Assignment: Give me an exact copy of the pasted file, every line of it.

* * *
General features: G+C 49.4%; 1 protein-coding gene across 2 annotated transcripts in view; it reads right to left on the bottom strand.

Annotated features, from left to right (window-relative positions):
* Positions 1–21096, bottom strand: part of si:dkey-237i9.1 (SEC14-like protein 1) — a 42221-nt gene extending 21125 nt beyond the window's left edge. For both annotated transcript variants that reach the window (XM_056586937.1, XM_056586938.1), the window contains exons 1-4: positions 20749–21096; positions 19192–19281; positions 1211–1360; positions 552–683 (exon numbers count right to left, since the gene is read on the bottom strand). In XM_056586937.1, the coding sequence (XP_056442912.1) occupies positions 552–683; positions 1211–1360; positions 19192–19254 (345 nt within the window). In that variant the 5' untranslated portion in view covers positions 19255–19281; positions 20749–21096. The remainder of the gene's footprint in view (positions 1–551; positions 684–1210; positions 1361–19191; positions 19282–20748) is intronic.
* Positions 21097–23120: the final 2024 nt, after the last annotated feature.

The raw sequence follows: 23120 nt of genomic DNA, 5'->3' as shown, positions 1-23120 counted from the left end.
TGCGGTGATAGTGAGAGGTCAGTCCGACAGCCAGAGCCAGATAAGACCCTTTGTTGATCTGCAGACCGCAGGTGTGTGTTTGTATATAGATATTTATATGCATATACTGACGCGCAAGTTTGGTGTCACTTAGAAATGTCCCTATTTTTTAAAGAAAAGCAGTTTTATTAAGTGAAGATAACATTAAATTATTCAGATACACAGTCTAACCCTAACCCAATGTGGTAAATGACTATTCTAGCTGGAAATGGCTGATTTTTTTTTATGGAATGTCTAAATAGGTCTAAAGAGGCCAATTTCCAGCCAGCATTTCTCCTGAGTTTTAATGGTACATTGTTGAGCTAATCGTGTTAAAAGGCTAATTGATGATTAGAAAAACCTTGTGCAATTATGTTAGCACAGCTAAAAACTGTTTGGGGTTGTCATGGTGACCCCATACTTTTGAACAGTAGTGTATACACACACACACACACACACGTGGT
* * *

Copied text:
General features: G+C 49.4%; 1 protein-coding gene across 2 annotated transcripts in view; it reads right to left on the bottom strand.

Annotated features, from left to right (window-relative positions):
* Positions 1–21096, bottom strand: part of si:dkey-237i9.1 (SEC14-like protein 1) — a 42221-nt gene extending 21125 nt beyond the window's left edge. For both annotated transcript variants that reach the window (XM_056586937.1, XM_056586938.1), the window contains exons 1-4: positions 20749–21096; positions 19192–19281; positions 1211–1360; positions 552–683 (exon numbers count right to left, since the gene is read on the bottom strand). In XM_056586937.1, the coding sequence (XP_056442912.1) occupies positions 552–683; positions 1211–1360; positions 19192–19254 (345 nt within the window). In that variant the 5' untranslated portion in view covers positions 19255–19281; positions 20749–21096. The remainder of the gene's footprint in view (positions 1–551; positions 684–1210; positions 1361–19191; positions 19282–20748) is intronic.
* Positions 21097–23120: the final 2024 nt, after the last annotated feature.

The raw sequence follows: 23120 nt of genomic DNA, 5'->3' as shown, positions 1-23120 counted from the left end.
TGCGGTGATAGTGAGAGGTCAGTCCGACAGCCAGAGCCAGATAAGACCCTTTGTTGATCTGCAGACCGCAGGTGTGTGTTTGTATATAGATATTTATATGCATATACTGACGCGCAAGTTTGGTGTCACTTAGAAATGTCCCTATTTTTTAAAGAAAAGCAGTTTTATTAAGTGAAGATAACATTAAATTATTCAGATACACAGTCTAACCCTAACCCAATGTGGTAAATGACTATTCTAGCTGGAAATGGCTGATTTTTTTTTATGGAATGTCTAAATAGGTCTAAAGAGGCCAATTTCCAGCCAGCATTTCTCCTGAGTTTTAATGGTACATTGTTGAGCTAATCGTGTTAAAAGGCTAATTGATGATTAGAAAAACCTTGTGCAATTATGTTAGCACAGCTAAAAACTGTTTGGGGTTGTCATGGTGACCCCATACTTTTGAACAGTAGTGTATACACACACACACACACACACGTGGT